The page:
In the embodiment shown, there are three rows of apertures 40 in each wall 36, 38, the apertures are about 1/32 inch (0.8 mm.) in diameter spaced 0.2 inch (5.1 mm.) apart located approximately at the restricted gap at different adjusted positions of hydrofoil 50. The two restricted gaps in each case are about 1/4 inch (6 mm.) in smallest height in the position of FIG. 2 and about 1 inch (25 mm.) in largest height in the position of FIG. 3, decreasing from 1 inch as the hydrofoil is turned from the position in FIG. 3 to the position of FIG. 2. However, for greater brightness of resulting product at each adjustment, it is presently preferred to make these two gaps smaller, such as about 1/8 inch (3 mm.) smallest height and about 1/2 inch (12.5 mm.) largest height, respectively. The length of the restricted gap in the direction of flow is short, approximating its height at the various adjustment positions of the hydrofoil. The mixing chamber has a length of about 48 inches (1220 mm.) from its inlet flange to its outlet flange, inlet 28 has an inner diameter of 8.33 inch (212 mm.) expanding laterally in duct 32 to approximately 24 inches (610 mm.) at frame 34, which is approximately the width of the restricted gap transverse to the direction of flow.
In the operation of flotation cell 12 to remove solid particle materials, the liquid pulp mix, charged with gas bubbles in mixing chamber 26, is admitted to the cell through inlet 14. The bubbles, to which solid particle impurities have attached, rise to the surface in the cell where the foam is blown off of the surface into passage 20 from which it is removed while the clean liquid, with reduced ink content, is removed from the lower portion of the flotation cell through outlet 16.
Turning to the gas injection and bubble formation in mixing chamber 26, gas is injected through holes 40 under pressure, usually air in a range of about 10 to 20 p.s.i.g., as the pulp is forced to pass between walls 36, 38 and hydrofoil 50 first as they converge to the restricted gap, then as they more abruptly diverge. When hydrofoil 50 is in the position of FIG. 3, the flow area at the restricted gaps is slightly less than that of the circular passage at inlet 28 with the approximately 1 inch (25 mm.) high gap. When hydrofoil 50 is rotated away from this wide open position, the flow area at the gap decreases with increasing resultant flow velocity up to about four times the flow velocity at inlet 28 when hydrofoil 50 is generally in the position of FIG. 2 with the approximately 1/4 inch (6 mm.) high gap and about eight times the inlet flow velocity with the approximately 1/8th inch (3 mm.) high gap. In general, other conditions being equal, increase in flow velocity will tend to decrease bubble size, the optimum bubble size being a variable depending on the makeup of the liquid or pulp mix being treated and other conditions. Adjustment to increase flow velocity also reduces the thickness of the liquid mix layer as it is being injected with gas, improving bubble shearing action, then penetration and dispersion at a given gas pressure. The facility for making such adjustments provided by the preferred embodiment is an important attribute thereof.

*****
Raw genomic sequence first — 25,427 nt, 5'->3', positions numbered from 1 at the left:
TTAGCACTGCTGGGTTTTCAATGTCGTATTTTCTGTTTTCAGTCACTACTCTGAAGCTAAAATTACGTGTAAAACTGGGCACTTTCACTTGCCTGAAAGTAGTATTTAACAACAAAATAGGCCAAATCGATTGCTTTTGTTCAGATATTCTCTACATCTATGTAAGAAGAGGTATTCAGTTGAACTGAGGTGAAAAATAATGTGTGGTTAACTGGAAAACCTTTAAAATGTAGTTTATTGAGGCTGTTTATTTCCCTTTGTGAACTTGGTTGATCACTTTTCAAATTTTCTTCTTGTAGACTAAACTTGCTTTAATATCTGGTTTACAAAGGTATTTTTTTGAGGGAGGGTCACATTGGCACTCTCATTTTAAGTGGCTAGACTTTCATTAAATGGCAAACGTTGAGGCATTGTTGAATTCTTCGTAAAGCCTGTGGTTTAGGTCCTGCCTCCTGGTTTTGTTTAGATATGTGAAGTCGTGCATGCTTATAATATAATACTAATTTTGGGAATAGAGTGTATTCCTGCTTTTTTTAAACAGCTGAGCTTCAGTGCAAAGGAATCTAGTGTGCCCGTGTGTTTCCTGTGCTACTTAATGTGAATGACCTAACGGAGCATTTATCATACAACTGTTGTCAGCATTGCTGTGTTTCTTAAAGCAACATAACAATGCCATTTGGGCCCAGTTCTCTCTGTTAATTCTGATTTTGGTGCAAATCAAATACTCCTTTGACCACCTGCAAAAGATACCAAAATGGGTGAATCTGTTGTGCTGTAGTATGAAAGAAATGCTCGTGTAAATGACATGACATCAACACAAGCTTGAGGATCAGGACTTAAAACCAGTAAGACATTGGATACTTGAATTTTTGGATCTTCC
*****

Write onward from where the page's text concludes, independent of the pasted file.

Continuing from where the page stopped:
Because the gas addition occurs through drilled holes (as opposed to sintered metal), it has a high injection velocity to permit penetration into the liquid, and because walls 36, 38 extend in a direction transverse to the direction of flow, flow volume restriction and acceleration between them take place in a much shorter zone than is the case with long opposed surfaces in the direction of flow, as in U.S. Pat. No. 4,186,094 aforesaid. Because the flow area between walls 36, 38 and curved hydrofoil 50 is streamlined, pressure losses are kept low.
Walls 36, 38 diverge more abruptly after the restricted gap between them than they converge up to that gap, thereby providing fast expansion of the fluid stream and desirable turbulence and mixing in passage 39 which also provides additional contact/mixing as the flow contracts in cross-section as it proceeds toward cell inlet 14. Hydrofoil 50 can be rotatably adjusted by external shaft 58 to adjust the restricted gap between walls 36, 38, to thereby provide liquid flow rates in the gas injection zone that are variable over a wide range to optimize bubble size and distribution for given conditions and to provide for easy removal of any clogged solid material.
The apparatus shown may be used singly or in multiple sets, connected to the source of liquid mix in parallel for single treatment, or connected in series for successive gas injection and flotation treatments of accepts from a preceding cell. The apparatus is designed for ease of assembly in multiple, either side by side or vertically stacked.
Other embodiments of the invention will become apparent to those skilled in the art. By way of example only, a few are mentioned.
The adjustability of hydrofoil 50 is most desirable, but, if that is not needed, the same configuration, with hydrofoil 50 fixed is still advantageous, and may be readily utilized to provide gas injection from opposite sides. Thus hydrofoil 50 may be hollow with its interior connected to a compressed gas source and with gas discharge apertures opposite the apertures 40 in walls 36, 38, so that the flow is injected with gas from both sides. To do this with the adjustable hydrofoil is more difficult. Hydrofoil 50 could be omitted altogether, the distance between walls 36, 38 being shortened as desired by enlarging their diameters or by reducing the maximum height of the flow passage through chamber 26. In such case one of the walls 36, 38 could be made adjustable toward and away from the other, for example, by hinging at one end, with suitable sealing if gas is injected through the adjustable wall. For larger flow capacities, walls 36, 38 could be moved further apart, a pipe with apertures on either side connected to the compressed gas source could be located centrally between them and two hydrofoils 50, one between each wall and one perforated face of the pipe, could be provided to form four gas injectiion zones like the two shown.
The size and number of rows of apertures 40 are preferred, not critical. Regular openings rather than those provided by the pores of porous metal appear to provide more regularity of bubble size and distribution. One to three rows of the apertures of the preferred diameter were found to provide adequate aeration, so that one to three rows is preferred. Size of the apertures has an effect on bubble size and may vary according to what is desired in that respect, although velocity of the flow past the apertures is more significant in determining bubble size. The oval shape of hydrofoil 50 is also preferred but not critical.
It should be appreciated that the restricted gap height adjustment ranges mentioned are illustrative. The largest adjusted height will be used generally for clearing any obstruction that may occur at a lesser adjusted height. The smallest adjusted height may vary from even less than 1/8 inch (3 mm.) (where this will not cause too frequent plugging), to even more than 1/4 inch (6 mm.) (at higher inlet flow pressures than above indicated or where acceptable brightness is thereby achieved).